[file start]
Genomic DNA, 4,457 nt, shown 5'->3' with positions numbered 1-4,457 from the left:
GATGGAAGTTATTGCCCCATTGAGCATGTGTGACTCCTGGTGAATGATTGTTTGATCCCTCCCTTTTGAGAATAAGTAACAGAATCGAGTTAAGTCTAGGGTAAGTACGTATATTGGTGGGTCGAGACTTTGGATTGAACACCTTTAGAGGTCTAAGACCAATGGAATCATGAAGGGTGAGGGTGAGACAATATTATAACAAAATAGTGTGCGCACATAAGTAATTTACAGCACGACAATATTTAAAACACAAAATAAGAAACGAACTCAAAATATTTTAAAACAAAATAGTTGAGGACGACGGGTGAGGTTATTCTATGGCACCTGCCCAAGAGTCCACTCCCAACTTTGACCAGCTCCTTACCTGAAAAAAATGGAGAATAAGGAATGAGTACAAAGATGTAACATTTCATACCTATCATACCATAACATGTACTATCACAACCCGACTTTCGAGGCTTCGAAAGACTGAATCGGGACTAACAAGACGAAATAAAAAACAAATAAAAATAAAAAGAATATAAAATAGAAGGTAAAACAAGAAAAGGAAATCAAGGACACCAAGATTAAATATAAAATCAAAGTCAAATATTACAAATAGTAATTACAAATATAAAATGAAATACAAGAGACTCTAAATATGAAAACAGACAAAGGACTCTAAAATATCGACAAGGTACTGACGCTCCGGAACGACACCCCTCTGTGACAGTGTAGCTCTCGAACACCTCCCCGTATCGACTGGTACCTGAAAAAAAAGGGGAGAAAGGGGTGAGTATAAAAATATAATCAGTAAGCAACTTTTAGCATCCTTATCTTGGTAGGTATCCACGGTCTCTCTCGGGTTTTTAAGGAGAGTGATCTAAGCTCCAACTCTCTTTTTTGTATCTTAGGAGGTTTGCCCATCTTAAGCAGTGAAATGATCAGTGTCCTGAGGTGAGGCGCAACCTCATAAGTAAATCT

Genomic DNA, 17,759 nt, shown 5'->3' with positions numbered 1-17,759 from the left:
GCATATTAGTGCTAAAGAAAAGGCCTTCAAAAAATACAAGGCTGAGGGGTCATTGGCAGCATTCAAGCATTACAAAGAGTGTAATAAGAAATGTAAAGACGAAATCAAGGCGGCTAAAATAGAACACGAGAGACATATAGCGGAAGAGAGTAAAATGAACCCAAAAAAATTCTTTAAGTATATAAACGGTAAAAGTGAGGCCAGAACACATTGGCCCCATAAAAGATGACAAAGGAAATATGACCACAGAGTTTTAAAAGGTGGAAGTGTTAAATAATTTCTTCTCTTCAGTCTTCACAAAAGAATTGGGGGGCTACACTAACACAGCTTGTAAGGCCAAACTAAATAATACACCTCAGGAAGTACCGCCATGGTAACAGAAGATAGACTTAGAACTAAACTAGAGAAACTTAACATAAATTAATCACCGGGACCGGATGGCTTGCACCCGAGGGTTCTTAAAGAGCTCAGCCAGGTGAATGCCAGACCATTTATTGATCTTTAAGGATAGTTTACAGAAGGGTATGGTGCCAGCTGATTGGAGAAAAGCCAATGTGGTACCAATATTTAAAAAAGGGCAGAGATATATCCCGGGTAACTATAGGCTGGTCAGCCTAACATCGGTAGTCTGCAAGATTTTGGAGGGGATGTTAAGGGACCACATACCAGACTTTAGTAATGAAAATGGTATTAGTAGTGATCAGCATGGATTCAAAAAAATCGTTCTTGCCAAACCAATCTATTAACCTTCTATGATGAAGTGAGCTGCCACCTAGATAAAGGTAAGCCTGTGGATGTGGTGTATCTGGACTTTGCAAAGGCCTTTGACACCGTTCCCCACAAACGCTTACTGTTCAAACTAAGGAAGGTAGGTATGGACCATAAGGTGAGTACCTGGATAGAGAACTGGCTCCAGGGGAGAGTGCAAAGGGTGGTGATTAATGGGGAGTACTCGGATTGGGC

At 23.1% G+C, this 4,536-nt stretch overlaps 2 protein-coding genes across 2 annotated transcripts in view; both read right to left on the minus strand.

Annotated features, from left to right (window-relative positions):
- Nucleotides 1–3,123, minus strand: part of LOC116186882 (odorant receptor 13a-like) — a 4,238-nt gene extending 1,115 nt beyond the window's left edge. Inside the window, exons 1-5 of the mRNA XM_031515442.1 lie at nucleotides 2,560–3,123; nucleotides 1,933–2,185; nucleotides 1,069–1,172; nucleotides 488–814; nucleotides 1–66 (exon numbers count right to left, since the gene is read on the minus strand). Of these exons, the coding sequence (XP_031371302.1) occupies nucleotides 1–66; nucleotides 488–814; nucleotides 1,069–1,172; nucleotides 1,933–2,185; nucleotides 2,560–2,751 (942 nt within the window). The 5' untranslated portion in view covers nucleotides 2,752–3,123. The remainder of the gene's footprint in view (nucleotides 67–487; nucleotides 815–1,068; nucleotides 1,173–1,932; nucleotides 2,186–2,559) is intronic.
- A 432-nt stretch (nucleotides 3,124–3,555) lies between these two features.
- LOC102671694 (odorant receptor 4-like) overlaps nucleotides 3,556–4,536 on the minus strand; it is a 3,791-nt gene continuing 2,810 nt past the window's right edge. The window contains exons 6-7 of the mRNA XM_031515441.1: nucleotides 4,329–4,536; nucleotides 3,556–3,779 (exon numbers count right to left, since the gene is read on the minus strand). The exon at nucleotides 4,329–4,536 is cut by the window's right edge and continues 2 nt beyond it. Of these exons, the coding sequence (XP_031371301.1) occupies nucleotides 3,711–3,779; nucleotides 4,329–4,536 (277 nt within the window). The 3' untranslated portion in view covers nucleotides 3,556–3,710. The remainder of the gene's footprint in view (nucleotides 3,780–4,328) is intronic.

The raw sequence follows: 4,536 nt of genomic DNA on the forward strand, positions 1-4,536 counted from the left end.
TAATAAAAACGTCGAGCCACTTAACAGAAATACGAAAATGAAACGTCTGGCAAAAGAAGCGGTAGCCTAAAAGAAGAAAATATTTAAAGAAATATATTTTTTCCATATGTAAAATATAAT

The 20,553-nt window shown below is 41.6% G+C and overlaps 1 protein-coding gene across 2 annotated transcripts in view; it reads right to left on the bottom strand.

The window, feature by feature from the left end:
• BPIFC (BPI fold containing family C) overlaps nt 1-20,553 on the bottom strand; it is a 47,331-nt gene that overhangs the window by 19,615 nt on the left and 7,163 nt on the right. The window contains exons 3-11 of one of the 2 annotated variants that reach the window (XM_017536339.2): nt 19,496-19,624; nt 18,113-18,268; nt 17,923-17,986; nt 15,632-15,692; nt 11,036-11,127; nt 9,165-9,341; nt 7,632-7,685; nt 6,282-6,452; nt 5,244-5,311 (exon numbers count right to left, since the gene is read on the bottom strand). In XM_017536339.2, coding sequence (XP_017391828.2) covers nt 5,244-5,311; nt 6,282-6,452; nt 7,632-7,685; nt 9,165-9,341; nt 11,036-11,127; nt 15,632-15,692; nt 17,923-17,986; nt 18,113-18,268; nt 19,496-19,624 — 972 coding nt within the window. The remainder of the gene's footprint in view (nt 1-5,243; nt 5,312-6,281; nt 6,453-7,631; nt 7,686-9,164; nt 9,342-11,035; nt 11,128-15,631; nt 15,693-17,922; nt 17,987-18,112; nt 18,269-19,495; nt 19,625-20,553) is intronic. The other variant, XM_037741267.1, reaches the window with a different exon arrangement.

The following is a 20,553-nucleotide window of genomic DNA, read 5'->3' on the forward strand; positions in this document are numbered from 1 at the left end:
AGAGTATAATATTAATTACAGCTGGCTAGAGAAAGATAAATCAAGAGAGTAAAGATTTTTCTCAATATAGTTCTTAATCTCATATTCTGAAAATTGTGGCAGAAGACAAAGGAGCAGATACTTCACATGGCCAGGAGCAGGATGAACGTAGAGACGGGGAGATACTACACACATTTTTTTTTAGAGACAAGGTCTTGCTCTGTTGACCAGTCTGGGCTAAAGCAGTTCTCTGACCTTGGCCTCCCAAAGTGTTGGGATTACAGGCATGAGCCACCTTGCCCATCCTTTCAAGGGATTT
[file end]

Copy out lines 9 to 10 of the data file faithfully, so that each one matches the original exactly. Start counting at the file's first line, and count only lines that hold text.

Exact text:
- LOC102671694 (odorant receptor 4-like) overlaps nucleotides 3,556–4,536 on the minus strand; it is a 3,791-nt gene continuing 2,810 nt past the window's right edge. The window contains exons 6-7 of the mRNA XM_031515441.1: nucleotides 4,329–4,536; nucleotides 3,556–3,779 (exon numbers count right to left, since the gene is read on the minus strand). The exon at nucleotides 4,329–4,536 is cut by the window's right edge and continues 2 nt beyond it. Of these exons, the coding sequence (XP_031371301.1) occupies nucleotides 3,711–3,779; nucleotides 4,329–4,536 (277 nt within the window). The 3' untranslated portion in view covers nucleotides 3,556–3,710. The remainder of the gene's footprint in view (nucleotides 3,780–4,328) is intronic.

The raw sequence follows: 4,536 nt of genomic DNA on the forward strand, positions 1-4,536 counted from the left end.